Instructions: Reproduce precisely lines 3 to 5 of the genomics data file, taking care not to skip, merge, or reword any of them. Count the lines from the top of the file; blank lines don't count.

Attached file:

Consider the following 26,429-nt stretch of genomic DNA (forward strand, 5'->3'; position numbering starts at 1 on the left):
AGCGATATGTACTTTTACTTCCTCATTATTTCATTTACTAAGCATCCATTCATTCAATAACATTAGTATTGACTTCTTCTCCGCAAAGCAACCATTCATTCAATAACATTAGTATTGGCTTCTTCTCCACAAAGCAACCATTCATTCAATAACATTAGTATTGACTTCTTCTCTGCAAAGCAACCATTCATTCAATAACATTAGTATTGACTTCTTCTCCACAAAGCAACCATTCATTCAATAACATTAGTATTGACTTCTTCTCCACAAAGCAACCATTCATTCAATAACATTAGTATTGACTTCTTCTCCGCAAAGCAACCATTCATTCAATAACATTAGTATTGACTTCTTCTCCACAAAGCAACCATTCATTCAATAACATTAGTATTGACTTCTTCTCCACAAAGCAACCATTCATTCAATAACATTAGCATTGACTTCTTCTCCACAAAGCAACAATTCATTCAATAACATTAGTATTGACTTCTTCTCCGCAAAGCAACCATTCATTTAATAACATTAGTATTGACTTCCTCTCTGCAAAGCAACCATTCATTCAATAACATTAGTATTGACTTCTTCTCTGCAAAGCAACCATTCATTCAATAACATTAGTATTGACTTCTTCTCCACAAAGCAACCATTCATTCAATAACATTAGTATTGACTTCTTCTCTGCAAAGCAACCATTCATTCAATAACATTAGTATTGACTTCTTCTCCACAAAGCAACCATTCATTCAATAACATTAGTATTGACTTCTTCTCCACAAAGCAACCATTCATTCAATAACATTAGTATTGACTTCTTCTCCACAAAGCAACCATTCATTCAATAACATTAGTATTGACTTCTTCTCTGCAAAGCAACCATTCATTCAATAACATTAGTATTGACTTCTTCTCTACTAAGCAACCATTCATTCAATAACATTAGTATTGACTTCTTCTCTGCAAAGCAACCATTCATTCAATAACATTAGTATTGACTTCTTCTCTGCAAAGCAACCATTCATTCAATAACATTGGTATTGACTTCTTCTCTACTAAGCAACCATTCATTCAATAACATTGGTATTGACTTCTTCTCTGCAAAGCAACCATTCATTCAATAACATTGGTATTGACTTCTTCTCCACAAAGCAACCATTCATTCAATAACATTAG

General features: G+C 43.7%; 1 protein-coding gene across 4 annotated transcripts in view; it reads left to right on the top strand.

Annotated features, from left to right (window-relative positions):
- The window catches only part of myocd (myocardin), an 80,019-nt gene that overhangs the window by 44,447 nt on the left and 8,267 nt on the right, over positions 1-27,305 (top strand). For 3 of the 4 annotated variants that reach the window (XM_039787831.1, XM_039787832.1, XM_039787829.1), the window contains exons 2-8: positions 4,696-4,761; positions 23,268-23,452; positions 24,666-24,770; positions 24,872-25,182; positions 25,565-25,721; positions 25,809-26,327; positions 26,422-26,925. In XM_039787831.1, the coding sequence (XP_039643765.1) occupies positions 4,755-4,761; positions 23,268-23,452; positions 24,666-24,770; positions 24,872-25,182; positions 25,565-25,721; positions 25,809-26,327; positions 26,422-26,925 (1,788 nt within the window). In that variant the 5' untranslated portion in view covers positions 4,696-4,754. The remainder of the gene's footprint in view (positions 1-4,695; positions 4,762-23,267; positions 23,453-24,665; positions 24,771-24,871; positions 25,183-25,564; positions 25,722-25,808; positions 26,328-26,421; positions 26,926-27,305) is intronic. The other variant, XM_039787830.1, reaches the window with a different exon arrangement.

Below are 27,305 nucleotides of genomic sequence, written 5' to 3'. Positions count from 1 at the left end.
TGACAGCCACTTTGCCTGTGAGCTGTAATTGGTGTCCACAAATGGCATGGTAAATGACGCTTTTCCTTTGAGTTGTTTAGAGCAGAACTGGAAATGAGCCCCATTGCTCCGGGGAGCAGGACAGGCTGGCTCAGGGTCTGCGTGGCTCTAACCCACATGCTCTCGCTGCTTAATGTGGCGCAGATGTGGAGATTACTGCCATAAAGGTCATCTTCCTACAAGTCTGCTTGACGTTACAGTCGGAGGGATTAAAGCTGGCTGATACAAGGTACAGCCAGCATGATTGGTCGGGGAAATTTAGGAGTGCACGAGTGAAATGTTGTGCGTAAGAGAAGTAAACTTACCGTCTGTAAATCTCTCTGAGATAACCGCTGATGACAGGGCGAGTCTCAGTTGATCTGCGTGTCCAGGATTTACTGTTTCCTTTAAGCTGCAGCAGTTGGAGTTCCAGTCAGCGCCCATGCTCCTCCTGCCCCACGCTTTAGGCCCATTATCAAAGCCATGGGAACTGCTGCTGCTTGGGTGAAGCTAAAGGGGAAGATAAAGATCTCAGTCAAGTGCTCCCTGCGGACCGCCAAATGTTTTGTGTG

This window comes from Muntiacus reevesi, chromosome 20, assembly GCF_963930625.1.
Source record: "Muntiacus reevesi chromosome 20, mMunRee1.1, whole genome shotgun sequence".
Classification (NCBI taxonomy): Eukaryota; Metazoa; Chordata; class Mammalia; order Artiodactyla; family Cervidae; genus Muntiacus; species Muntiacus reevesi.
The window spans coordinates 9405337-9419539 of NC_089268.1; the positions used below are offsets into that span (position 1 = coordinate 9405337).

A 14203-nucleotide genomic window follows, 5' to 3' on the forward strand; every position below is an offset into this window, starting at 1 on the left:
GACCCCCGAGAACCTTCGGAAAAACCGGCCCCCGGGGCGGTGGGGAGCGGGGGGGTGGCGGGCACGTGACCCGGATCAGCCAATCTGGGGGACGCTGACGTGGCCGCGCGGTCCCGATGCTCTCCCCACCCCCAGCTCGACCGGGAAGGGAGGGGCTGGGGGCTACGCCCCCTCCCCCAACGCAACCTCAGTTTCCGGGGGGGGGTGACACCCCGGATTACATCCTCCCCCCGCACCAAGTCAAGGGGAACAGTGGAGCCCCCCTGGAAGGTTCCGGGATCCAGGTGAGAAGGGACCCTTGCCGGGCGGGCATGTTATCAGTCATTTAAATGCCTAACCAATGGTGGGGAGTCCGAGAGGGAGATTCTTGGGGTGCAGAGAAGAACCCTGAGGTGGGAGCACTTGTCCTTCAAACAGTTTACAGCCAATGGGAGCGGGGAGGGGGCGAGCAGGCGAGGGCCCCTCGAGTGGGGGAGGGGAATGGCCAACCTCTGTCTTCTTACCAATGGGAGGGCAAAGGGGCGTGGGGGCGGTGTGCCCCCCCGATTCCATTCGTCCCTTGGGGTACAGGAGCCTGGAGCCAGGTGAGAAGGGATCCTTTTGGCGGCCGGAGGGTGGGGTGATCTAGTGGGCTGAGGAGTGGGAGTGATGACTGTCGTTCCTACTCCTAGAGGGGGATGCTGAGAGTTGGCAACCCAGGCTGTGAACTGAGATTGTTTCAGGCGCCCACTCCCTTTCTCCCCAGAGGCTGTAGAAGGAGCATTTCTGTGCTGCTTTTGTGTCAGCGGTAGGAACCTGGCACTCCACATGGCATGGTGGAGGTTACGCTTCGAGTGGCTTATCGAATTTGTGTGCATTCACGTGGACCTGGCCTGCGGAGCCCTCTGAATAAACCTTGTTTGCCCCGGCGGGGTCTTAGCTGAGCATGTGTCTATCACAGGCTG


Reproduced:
General features: G+C 43.7%; 1 protein-coding gene across 4 annotated transcripts in view; it reads left to right on the top strand.

Annotated features, from left to right (window-relative positions):
- The window catches only part of myocd (myocardin), an 80,019-nt gene that overhangs the window by 44,447 nt on the left and 8,267 nt on the right, over positions 1-27,305 (top strand). For 3 of the 4 annotated variants that reach the window (XM_039787831.1, XM_039787832.1, XM_039787829.1), the window contains exons 2-8: positions 4,696-4,761; positions 23,268-23,452; positions 24,666-24,770; positions 24,872-25,182; positions 25,565-25,721; positions 25,809-26,327; positions 26,422-26,925. In XM_039787831.1, the coding sequence (XP_039643765.1) occupies positions 4,755-4,761; positions 23,268-23,452; positions 24,666-24,770; positions 24,872-25,182; positions 25,565-25,721; positions 25,809-26,327; positions 26,422-26,925 (1,788 nt within the window). In that variant the 5' untranslated portion in view covers positions 4,696-4,754. The remainder of the gene's footprint in view (positions 1-4,695; positions 4,762-23,267; positions 23,453-24,665; positions 24,771-24,871; positions 25,183-25,564; positions 25,722-25,808; positions 26,328-26,421; positions 26,926-27,305) is intronic. The other variant, XM_039787830.1, reaches the window with a different exon arrangement.